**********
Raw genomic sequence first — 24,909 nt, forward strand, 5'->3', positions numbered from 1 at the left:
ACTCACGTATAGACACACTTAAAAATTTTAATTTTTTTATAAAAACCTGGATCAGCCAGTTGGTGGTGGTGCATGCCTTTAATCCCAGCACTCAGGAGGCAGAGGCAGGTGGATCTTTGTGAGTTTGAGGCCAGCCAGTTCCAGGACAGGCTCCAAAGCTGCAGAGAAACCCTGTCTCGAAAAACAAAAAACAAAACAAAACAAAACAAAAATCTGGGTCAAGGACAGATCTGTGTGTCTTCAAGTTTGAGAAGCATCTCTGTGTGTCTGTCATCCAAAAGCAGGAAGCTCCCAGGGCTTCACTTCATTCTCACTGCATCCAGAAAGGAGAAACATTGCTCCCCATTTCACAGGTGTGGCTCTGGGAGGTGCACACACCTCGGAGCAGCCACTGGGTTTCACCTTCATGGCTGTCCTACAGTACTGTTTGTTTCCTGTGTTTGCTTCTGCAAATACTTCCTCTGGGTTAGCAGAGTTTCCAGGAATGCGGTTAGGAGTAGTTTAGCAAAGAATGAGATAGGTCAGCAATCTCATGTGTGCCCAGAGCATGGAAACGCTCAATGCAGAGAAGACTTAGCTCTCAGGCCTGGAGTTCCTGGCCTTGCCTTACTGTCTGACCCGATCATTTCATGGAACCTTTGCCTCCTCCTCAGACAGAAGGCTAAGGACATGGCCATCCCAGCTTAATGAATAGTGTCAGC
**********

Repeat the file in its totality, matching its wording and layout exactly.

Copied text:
Raw genomic sequence first — 24,909 nt, forward strand, 5'->3', positions numbered from 1 at the left:
ACTCACGTATAGACACACTTAAAAATTTTAATTTTTTTATAAAAACCTGGATCAGCCAGTTGGTGGTGGTGCATGCCTTTAATCCCAGCACTCAGGAGGCAGAGGCAGGTGGATCTTTGTGAGTTTGAGGCCAGCCAGTTCCAGGACAGGCTCCAAAGCTGCAGAGAAACCCTGTCTCGAAAAACAAAAAACAAAACAAAACAAAACAAAAATCTGGGTCAAGGACAGATCTGTGTGTCTTCAAGTTTGAGAAGCATCTCTGTGTGTCTGTCATCCAAAAGCAGGAAGCTCCCAGGGCTTCACTTCATTCTCACTGCATCCAGAAAGGAGAAACATTGCTCCCCATTTCACAGGTGTGGCTCTGGGAGGTGCACACACCTCGGAGCAGCCACTGGGTTTCACCTTCATGGCTGTCCTACAGTACTGTTTGTTTCCTGTGTTTGCTTCTGCAAATACTTCCTCTGGGTTAGCAGAGTTTCCAGGAATGCGGTTAGGAGTAGTTTAGCAAAGAATGAGATAGGTCAGCAATCTCATGTGTGCCCAGAGCATGGAAACGCTCAATGCAGAGAAGACTTAGCTCTCAGGCCTGGAGTTCCTGGCCTTGCCTTACTGTCTGACCCGATCATTTCATGGAACCTTTGCCTCCTCCTCAGACAGAAGGCTAAGGACATGGCCATCCCAGCTTAATGAATAGTGTCAGC